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General News
MCA In Danger? 1/23/2007
Foreign-Aid Program May Be Hamstrung by Budget
WASHINGTON (Wall Street Journal) -- President Bush''s signature foreign-assistance program is likely to run out of money this year, leaving in the lurch [Ghana and] several poor countries that have labored to meet its strict eligibility standards, according to aid officials.
Mr. Bush introduced the Millennium Challenge program in 2002 as a new approach to fix the perceived failures of overseas-development assistance.

The grants would be large enough to transform the recipient nations'' economic fortunes, he said then, and the money would go only to countries that met quantitative standards for honest government, free-market policies and generous social spending.

Now the program''s budget is expected to fall short of its projected needs by $400 million to $1 billion, depending on the outcome of congressional negotiations over the coming weeks. The crunch comes at a time when Morocco, Tanzania, Mozambique and several other developing nations are nearing agreements on huge aid packages.

"At a lower level of funding, [the program] will need to turn away countries that have developed sound proposals designed to assist millions of the poor -- such as microfinance programs that help women, and water, irrigation, and transportation systems that enable poor farmers to participate in the local economy," said John Danilovich, chief executive of the Millennium Challenge Corp., which implements the aid effort.

When the program was launched, the president promised to secure $5 billion a year from Congress for his plan.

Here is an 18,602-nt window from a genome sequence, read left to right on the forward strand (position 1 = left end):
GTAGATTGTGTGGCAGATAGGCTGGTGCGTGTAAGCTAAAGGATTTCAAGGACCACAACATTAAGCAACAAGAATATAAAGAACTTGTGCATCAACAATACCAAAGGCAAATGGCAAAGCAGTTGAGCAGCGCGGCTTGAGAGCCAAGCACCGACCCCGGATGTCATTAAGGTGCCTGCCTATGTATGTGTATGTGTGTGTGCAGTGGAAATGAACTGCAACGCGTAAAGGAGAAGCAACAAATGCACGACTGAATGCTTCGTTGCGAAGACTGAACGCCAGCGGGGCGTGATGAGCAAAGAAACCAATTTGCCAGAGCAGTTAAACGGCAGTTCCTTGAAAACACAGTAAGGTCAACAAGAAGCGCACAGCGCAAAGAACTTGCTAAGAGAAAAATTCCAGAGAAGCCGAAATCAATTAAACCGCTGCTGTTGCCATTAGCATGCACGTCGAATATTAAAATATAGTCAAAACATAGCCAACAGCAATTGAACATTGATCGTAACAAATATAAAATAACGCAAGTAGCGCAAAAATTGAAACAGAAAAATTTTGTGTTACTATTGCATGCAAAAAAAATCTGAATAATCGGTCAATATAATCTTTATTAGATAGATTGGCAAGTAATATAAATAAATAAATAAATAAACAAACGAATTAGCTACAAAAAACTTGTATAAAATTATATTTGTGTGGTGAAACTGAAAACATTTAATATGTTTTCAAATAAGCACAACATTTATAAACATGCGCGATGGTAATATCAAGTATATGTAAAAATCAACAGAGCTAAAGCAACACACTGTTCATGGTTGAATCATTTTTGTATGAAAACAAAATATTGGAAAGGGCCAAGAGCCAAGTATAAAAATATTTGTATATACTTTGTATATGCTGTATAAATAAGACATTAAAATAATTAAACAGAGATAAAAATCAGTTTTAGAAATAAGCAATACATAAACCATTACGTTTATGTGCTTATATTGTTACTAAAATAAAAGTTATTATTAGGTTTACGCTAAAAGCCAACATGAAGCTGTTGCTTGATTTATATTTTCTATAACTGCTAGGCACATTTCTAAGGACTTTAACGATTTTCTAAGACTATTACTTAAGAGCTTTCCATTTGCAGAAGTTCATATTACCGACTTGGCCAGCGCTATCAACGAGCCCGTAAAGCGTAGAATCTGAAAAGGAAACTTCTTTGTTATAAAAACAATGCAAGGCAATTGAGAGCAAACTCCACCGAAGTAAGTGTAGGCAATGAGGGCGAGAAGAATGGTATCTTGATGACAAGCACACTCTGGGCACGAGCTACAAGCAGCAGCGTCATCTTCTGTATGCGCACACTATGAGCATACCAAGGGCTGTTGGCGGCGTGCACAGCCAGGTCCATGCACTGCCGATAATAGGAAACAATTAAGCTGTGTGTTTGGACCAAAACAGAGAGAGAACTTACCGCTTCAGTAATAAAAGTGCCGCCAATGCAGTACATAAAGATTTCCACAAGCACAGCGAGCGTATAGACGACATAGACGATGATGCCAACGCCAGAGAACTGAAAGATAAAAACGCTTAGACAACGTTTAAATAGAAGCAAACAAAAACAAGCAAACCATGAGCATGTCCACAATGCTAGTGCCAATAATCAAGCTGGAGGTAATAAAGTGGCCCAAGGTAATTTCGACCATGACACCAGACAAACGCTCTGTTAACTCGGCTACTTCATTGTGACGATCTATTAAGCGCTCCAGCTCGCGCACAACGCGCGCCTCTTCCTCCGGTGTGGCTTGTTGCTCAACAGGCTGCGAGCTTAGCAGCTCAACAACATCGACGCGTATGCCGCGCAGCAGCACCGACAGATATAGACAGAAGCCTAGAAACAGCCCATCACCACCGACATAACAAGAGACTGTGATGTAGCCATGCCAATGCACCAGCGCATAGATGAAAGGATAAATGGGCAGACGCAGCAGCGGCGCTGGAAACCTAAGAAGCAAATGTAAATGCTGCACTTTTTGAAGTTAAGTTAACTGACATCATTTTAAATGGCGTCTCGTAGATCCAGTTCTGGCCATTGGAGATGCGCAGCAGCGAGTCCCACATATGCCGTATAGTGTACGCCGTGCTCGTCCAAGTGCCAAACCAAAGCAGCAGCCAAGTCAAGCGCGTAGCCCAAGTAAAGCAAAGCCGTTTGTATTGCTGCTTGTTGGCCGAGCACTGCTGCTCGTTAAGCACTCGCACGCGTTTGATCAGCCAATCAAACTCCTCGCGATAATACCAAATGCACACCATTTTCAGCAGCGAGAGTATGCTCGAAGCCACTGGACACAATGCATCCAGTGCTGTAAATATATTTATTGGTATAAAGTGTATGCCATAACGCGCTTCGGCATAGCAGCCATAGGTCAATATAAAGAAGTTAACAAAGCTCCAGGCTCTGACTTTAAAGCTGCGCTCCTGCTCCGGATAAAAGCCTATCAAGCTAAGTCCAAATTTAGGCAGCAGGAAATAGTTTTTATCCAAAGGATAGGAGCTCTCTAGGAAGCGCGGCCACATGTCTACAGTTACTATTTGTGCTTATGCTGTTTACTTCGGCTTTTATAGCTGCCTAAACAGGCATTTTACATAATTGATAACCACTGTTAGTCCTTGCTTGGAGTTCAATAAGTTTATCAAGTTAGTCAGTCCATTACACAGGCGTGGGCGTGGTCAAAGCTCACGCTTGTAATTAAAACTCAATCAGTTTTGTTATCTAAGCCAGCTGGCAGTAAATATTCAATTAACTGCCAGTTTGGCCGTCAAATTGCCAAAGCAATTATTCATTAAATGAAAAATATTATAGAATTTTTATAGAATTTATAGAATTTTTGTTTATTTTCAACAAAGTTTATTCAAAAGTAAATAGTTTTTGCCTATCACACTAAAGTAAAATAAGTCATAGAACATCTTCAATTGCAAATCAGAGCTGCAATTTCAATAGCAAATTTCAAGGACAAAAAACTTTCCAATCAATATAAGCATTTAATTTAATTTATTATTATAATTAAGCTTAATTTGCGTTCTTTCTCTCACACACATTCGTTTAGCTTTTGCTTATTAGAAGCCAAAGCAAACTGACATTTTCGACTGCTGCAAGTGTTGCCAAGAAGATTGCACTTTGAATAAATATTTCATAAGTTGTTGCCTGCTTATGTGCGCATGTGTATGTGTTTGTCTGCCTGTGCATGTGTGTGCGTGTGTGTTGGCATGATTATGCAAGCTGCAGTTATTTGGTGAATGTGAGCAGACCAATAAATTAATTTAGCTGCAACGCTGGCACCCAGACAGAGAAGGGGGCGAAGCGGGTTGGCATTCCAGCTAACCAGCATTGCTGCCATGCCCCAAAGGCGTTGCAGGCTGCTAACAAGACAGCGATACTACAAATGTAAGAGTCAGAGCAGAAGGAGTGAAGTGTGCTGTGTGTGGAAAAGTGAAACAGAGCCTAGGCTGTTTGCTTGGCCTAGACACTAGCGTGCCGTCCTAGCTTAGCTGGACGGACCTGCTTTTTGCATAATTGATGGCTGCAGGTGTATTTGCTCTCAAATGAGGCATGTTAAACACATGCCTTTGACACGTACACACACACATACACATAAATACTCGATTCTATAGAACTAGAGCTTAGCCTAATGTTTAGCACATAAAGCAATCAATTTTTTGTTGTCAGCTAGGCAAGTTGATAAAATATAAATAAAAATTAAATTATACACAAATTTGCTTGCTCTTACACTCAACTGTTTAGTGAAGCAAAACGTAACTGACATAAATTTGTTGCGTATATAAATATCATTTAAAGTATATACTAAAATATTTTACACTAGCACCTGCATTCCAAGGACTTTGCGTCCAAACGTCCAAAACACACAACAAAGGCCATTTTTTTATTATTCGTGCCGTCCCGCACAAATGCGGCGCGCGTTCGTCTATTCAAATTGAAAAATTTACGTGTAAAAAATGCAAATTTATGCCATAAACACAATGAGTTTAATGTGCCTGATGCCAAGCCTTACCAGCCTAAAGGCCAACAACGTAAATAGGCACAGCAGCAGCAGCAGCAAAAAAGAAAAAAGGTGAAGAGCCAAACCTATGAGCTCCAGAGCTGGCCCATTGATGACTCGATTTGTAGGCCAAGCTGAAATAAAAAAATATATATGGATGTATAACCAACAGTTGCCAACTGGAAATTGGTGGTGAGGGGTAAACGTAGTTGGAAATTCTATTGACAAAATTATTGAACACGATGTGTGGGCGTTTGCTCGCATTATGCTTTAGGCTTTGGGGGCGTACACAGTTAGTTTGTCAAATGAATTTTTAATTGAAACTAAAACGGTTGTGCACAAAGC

Instead, he has consistently asked lawmakers for less than that, and lawmakers have consistently provided less than he requested.

The Republican-led Congress failed to complete fiscal 2007 spending bills before this month''s hand-over to the Democrats. It appears likely that the Democrats will hold this year''s spending largely to 2006 levels and focus instead on the fiscal 2008 budget, which takes effect Oct. 1.

* What''s New: President Bush''s program to help the developing world faces a funding squeeze.
* What''s at Stake: Congress is unlikely to increase funding for the program.
* The Bottom Line: Countries that have worked to earn development assistance may be left empty-handed.
"The Republicans'' failure to get the job done will unfortunately leave a number of agencies in a situation that is less than ideal," said Rep. Nita Lowey, New York Democrat and chairwoman of the subcommittee that funds the aid effort.

The squeeze will likely provide the aid program with between $1.14 billion and $1.75 billion this year, compared with the $3 billion Mr. Bush had requested. The president again plans to ask Congress for $3 billion for the program when he presents his 2008 budget next month, according to two people familiar with the proposal. Antipoverty advocates are lobbying furiously on the Hill to ensure that request is fully funded.

The Millennium Challenge Corp. was still struggling to get off the ground and facing stiff congressional criticism when Mr. Danilovich, a former oil-shipping executive and Republican activist, took over in late 2005.

He accelerated its grant-giving, and the agency now boasts 11 aid agreements totaling $3 billion, including a $461 million package for Mali and an equivalent deal for El Salvador.

Mr. Danilovich has met with scores of lawmakers to plead the agency''s case. The program''s demanding eligibility standards, he says, have given countries from Lesotho to Georgia an incentive to crack down on corruption and other impediments to economic growth.

Still, many lawmakers worry that the Millennium Challenge Corp., which is barred by Congress from employing more than 300 people, is paying more attention to signing deals than it is to ensuring that they are implemented well enough to actually promote growth and reduce poverty.

"There are very few champions [on Capitol Hill] and, I think, dwindling support," said Sheila Herrling, senior policy analyst at the nonpartisan Center for Global Development think tank in Washington.

Ms. Herrling said that some key lawmakers want to steer Millennium Challenge aid away from roads, airports and other infrastructure projects and toward health, education and other social programs.


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